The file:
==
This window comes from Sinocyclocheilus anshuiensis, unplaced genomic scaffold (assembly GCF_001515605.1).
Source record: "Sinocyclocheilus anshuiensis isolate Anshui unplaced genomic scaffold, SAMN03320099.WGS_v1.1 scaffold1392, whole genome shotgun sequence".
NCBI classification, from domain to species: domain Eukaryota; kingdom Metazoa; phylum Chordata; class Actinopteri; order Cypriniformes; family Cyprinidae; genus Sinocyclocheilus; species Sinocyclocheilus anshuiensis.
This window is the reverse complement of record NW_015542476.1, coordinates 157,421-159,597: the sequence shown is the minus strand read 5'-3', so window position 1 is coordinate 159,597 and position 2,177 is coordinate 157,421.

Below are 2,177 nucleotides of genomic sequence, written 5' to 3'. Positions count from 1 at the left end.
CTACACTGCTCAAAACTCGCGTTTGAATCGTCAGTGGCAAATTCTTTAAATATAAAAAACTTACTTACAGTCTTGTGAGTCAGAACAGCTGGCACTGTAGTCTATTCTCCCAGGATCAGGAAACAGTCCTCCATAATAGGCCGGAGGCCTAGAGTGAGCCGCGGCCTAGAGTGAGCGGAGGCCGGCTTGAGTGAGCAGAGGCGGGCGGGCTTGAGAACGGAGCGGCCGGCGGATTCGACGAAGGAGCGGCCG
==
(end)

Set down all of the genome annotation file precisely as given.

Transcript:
This window comes from Sinocyclocheilus anshuiensis, unplaced genomic scaffold (assembly GCF_001515605.1).
Source record: "Sinocyclocheilus anshuiensis isolate Anshui unplaced genomic scaffold, SAMN03320099.WGS_v1.1 scaffold1392, whole genome shotgun sequence".
NCBI classification, from domain to species: domain Eukaryota; kingdom Metazoa; phylum Chordata; class Actinopteri; order Cypriniformes; family Cyprinidae; genus Sinocyclocheilus; species Sinocyclocheilus anshuiensis.
This window is the reverse complement of record NW_015542476.1, coordinates 157,421-159,597: the sequence shown is the minus strand read 5'-3', so window position 1 is coordinate 159,597 and position 2,177 is coordinate 157,421.

Below are 2,177 nucleotides of genomic sequence, written 5' to 3'. Positions count from 1 at the left end.
CTACACTGCTCAAAACTCGCGTTTGAATCGTCAGTGGCAAATTCTTTAAATATAAAAAACTTACTTACAGTCTTGTGAGTCAGAACAGCTGGCACTGTAGTCTATTCTCCCAGGATCAGGAAACAGTCCTCCATAATAGGCCGGAGGCCTAGAGTGAGCCGCGGCCTAGAGTGAGCGGAGGCCGGCTTGAGTGAGCAGAGGCGGGCGGGCTTGAGAACGGAGCGGCCGGCGGATTCGACGAAGGAGCGGCCG